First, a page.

Off the catwalk and into the design chair, supermodel Erin Wasson talks to ELLECanada.com’s Joan Harting about her inspiration for her latest RVCA fall 2010 collection.
With a tiny little sigh and a big smile, Erin Wasson acknowledges the general skepticism about models who become fashion designers. “Look, I’m not a pattern maker. I don’t know how to drape fabric. I didn’t go to design school. I’m also not trying to reinvent the wheel. I’m just working to create great-looking clothes within the parameters of an affordable, mass brand. There are no Parisian ball gowns here.”
What is in her Fall/Winter 2010 collection, her fourth for RVCA (pronounced roo-ka), is a series of soft, easy pieces — tees, tunics, long dresses, leggings — that are eminently layer-able. And, as she notes, “they’re clothes that are easily integrate-able into any girl’s wardrobe.” Palette-wise, Wasson “started at white, then moved into sort of muddy greys and a little black.” The collection’s only patterns are some muted black-and-white marble-ization and muted tie-dye effects. Beyond RVCA’s surf and skate DNA, this Texas-born runway regular and international cover girl drew design inspiration from the music world. Somehow, a long loose silvery grey tank dress emerged from a remembered image of “Mick Jagger in a crazy white suit.” And she laughs that she was having “a Stevie Ray Vaughn moment” when she conceived a particular pair of pleated white pants.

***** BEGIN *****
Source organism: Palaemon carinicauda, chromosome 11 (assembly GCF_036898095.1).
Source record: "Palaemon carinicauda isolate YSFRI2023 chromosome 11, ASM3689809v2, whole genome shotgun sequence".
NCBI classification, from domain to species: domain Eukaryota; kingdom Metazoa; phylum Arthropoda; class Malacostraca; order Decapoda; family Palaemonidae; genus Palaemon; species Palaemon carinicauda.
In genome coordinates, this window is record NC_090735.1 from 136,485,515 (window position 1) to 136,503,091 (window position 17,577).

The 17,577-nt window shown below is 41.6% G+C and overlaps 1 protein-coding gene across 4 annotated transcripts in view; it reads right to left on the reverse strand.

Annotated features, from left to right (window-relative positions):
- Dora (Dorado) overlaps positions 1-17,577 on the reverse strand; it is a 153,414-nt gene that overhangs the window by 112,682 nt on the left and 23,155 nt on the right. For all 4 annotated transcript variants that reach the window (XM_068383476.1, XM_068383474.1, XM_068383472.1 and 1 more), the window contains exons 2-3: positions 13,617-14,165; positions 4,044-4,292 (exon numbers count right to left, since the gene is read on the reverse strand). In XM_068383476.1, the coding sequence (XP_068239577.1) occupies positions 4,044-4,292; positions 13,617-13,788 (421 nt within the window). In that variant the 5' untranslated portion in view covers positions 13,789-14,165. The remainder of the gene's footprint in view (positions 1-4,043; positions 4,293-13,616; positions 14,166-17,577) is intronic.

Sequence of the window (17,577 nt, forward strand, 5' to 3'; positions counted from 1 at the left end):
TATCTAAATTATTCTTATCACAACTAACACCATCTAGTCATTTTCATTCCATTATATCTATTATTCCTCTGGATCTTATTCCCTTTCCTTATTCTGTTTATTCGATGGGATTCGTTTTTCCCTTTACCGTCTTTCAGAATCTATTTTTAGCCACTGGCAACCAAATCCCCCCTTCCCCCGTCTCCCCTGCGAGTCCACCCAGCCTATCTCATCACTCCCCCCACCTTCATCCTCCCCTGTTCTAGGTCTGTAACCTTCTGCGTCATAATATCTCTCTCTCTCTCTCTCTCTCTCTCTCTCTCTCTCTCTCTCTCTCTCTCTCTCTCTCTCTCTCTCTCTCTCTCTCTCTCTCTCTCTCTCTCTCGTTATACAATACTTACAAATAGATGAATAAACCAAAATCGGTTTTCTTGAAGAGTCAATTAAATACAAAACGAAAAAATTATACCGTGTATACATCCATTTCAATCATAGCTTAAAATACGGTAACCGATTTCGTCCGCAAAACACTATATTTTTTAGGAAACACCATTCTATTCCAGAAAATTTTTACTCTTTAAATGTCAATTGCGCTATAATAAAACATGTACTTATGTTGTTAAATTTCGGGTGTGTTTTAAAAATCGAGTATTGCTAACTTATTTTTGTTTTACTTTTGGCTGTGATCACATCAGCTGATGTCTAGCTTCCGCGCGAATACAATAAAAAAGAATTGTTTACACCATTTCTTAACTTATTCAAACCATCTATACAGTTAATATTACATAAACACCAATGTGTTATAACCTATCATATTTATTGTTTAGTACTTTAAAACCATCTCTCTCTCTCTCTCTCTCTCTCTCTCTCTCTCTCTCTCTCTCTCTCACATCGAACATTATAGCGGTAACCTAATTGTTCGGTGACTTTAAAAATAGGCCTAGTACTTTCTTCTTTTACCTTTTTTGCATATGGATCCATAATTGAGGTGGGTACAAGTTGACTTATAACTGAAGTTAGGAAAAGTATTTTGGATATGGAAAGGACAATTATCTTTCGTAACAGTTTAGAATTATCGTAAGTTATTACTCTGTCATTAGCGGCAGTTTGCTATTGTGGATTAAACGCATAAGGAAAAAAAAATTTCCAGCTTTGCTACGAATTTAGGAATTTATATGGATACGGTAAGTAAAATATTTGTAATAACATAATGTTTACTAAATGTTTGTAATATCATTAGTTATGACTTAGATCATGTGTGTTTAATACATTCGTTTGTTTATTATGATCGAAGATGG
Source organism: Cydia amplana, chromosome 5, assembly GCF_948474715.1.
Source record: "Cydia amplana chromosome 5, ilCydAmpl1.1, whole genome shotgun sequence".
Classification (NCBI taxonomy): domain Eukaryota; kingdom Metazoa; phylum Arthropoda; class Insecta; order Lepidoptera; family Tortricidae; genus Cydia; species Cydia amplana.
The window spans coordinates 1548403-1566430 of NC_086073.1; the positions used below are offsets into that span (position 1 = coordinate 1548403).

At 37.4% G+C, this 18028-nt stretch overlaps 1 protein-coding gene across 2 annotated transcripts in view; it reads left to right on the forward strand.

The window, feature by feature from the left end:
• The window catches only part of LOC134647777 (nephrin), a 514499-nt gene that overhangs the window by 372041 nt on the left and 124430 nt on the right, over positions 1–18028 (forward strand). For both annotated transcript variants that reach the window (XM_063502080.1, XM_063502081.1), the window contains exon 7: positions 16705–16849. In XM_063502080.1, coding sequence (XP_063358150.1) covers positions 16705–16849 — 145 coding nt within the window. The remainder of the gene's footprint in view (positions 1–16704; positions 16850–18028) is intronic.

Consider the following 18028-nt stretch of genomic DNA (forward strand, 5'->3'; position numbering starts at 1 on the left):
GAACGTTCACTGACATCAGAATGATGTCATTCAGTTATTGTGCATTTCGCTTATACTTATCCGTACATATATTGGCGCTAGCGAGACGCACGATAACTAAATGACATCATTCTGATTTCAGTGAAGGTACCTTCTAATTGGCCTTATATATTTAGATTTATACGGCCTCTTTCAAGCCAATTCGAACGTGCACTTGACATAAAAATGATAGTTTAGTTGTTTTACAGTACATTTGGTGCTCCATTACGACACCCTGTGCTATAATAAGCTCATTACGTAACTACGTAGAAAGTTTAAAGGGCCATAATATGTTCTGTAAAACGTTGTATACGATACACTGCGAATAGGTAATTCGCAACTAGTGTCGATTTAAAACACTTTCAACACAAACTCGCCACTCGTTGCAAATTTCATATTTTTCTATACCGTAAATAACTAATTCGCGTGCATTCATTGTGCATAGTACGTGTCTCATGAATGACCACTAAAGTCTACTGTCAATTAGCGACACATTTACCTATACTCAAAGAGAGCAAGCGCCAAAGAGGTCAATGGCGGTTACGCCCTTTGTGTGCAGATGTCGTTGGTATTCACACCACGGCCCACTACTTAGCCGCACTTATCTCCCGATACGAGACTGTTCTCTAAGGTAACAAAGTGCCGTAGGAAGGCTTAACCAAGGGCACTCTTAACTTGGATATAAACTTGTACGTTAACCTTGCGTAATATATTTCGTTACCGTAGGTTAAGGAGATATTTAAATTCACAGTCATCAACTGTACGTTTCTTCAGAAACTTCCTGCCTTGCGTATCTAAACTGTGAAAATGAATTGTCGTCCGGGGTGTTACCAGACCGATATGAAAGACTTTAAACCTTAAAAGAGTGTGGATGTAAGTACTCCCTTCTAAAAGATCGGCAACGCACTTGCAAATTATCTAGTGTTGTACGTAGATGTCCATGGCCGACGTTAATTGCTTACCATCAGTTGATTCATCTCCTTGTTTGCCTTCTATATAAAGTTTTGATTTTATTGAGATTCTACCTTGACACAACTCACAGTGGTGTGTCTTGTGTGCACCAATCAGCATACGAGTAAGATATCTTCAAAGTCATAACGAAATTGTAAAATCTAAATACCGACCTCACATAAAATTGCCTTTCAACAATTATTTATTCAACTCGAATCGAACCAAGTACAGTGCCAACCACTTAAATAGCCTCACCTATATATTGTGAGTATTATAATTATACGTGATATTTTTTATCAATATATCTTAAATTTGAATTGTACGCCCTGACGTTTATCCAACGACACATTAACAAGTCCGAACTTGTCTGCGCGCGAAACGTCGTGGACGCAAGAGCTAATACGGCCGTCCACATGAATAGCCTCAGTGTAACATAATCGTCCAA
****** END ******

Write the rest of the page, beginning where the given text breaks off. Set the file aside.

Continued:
Okay, designing the collection is one thing. But what about mounting the fashion show? How does she, as a still-sought-after model, deal with casting and then directing other models? “During casting sessions, I actually think I am more sensitive and empathetic than most. I mean, girls walk in who probably shouldn’t even be models, but I always take the same time with them, give them the same attention before I thank them and send them on their way.”
Her pre-show routine, she says, always includes telling the models how awesome they are. But she also has strict instructions when it comes to the walk. “I know a lot of girls want to do a sexy walk, all pose-y and hip swing-y. I tell them to walk the runway just as if they were walking down the street — with conviction, and having fun, but not as if they’re trying to seduce every guy they pass.”